The Los Angeles City Council Wednesday added the Dion Neutra/Reunion House, designed by modernist architect Richard Neutra, to the city’s list of Historic-Cultural Monuments.
“I am proud to add yet another iconic Los Angeles location to the list of Historic-Cultural Monuments in my district, and to honor the Neutra legacy that is synonymous with Silver Lake,” Councilman Mitch O’Farrell said.
“At different times throughout their lives, both Richard and Dion Neutra, as well as their families, lived in the Reunion House, and both made alterations to the complex over the decades,” he said. “This unique circumstance in the Neutra canon enhances the singular significance of the Reunion House. I knew Dion Neutra for many years, and he was a beloved member of the community.”
The hillside residence, at 2440 N. Neutra Place in Silver Lake, was built in 1951 as a speculative home. It was named the “Reunion House,” as it was envisioned to be a house where grandparents would live and family reunions would happen, according to the cultural monument nomination form. Neutra would often create narratives for hypothetical clients while working on projects.
The Neutra family bought the home in 1963, and Richard’s son Dion lived in it from 1966 until his death in 2019.
Dion, who was also an architect and trained under Richard, contributed to the home by making several refinements and adding an apartment over the garage.
“Independently of one another, both Richard and Dion made minor alterations to the house throughout decades, a unique circumstance in the Neutra canon,” Barbara Lamprecht, the author of three books on Richard Neutra, said during a presentation before the Los Angeles Cultural Heritage Commission on Jan. 21.
The commission unanimously voted to recommend the City Council add the Reunion House to the Historic-Cultural Monument list.
The 2,155-square-foot home, which is hidden behind dense plantings on the hillside, is “an excellent example of a single-family dwelling in the Mid-Century Modern architectural style, and a highly intact work by architects Richard and Dion Neutra,” the nomination form states.
“The property represents the progression of Richard Neutra’s innovative design concepts for small but flexible residential dwellings. Despite its modest size, the residence features many elements of Richard Neutra’s evolving vocabulary, including the use of contrasting glass and stucco planes, projecting beams extending beyond the building envelope and deep overhangs with strip lighting at the edges.”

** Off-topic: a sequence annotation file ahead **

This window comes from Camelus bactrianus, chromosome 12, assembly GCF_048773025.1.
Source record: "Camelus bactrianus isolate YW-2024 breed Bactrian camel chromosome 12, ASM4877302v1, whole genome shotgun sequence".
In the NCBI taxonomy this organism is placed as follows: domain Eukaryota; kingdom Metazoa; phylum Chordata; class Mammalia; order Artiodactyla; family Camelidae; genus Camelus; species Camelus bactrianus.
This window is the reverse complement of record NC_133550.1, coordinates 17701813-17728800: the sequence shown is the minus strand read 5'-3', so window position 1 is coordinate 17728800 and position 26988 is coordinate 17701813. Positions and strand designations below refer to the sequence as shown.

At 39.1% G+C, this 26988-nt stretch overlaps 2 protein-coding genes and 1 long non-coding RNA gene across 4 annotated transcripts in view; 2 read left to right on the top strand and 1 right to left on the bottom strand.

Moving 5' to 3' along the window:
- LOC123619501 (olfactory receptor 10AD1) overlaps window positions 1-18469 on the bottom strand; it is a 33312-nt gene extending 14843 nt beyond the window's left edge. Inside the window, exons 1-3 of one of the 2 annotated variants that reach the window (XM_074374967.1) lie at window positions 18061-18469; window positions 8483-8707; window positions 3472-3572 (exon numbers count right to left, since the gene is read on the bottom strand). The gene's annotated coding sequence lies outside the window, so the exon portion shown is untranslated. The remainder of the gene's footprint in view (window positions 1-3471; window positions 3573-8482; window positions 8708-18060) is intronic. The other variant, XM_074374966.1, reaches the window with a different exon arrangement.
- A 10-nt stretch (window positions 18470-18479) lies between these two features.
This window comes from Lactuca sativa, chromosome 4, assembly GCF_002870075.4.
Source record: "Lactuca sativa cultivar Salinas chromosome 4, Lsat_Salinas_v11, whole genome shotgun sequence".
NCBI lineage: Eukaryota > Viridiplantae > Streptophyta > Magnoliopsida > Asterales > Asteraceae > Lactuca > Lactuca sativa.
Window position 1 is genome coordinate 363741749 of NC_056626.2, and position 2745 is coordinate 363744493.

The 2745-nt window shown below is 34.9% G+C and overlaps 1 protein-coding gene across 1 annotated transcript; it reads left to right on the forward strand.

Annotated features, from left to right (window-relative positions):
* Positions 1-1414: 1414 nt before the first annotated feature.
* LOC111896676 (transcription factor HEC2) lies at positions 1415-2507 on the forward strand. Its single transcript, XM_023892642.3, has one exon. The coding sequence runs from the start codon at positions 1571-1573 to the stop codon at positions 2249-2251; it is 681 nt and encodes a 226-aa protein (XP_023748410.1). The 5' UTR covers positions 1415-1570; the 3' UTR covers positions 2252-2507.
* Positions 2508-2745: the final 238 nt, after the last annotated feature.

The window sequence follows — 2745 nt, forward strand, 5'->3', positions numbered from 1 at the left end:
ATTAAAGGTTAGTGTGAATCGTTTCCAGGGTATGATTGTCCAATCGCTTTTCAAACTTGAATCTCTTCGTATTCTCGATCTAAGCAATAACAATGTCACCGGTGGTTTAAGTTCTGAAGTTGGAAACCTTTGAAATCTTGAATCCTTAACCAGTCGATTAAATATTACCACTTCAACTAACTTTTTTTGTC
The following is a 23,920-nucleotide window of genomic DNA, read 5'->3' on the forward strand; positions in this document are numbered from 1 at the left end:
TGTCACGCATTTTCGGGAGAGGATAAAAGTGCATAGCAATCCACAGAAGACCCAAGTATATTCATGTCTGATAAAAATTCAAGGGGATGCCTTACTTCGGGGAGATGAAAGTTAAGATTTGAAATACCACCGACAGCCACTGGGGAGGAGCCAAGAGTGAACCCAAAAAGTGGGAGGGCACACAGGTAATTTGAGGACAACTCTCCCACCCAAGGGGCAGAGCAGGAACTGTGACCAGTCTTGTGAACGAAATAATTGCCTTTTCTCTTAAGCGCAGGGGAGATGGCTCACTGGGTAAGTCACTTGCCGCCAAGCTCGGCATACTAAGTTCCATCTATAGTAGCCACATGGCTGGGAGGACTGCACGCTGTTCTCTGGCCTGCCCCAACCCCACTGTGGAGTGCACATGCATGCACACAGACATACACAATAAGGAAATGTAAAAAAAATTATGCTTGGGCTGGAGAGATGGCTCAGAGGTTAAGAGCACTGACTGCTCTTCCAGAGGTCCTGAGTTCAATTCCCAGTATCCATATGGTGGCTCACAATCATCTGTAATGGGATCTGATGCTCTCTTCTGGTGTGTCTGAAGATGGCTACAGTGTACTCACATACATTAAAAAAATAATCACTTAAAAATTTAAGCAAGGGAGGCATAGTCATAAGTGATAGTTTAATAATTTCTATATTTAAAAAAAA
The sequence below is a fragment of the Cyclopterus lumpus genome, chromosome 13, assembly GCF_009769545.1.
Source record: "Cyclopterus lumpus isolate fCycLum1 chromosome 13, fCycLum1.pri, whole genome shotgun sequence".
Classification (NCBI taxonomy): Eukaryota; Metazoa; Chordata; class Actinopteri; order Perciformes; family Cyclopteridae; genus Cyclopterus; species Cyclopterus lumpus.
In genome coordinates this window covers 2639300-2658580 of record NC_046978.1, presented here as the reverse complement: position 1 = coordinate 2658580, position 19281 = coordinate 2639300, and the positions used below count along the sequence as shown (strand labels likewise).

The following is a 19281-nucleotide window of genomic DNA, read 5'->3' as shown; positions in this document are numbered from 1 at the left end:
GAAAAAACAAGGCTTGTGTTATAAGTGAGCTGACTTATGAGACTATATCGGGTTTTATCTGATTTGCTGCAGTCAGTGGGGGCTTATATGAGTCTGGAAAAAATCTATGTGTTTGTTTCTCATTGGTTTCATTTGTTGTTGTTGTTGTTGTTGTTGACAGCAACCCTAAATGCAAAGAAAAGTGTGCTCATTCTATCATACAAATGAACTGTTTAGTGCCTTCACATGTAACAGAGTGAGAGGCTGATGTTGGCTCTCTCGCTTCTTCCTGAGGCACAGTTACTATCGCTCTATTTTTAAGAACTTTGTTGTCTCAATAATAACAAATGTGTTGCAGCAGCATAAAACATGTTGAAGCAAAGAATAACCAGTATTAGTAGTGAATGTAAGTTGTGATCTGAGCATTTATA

The nominators also said the property remains highly intact and its integrity of location, design, setting, materials and workmanship g have been retained.
Richard Neutra has been hailed as one of the most important architects of modernism. He was born in Vienna in 1892 and lived and worked in Germany. He briefly worked for Frank Lloyd Wright following his arrival in the U.S in 1923. He died in Germany in 1970.
Dion Neutra was born in Los Angeles in 1926 and began training under his father when he was 11 years old. He studied at USC’s School of Architecture, where he graduated in 1950. He practiced architecture with his father and then independently. He died in Los Angeles at the age of 93 in November 2019.
The home was nominated by Raymond Neutra, the brother of Dion Neutra and president of the Neutra Institute for Survival Through Design.
“I just want to emphasize how the Neutra Institute hopes to use this historic monument, not only as an artistic object but also as a reason for beginning further conversation on topics that are important now, and this relates to multi-family housing and multi-generational housing and (accessory dwelling units) and also the housing of people as they increase in age and the ability to take care of people as they become ill,” Raymond Neutra told the commission.
“My brother Dion ended his life in this building and his wife currently is in hospice care, and this design that was done 70 years ago is wonderfully compatible for that,” he said.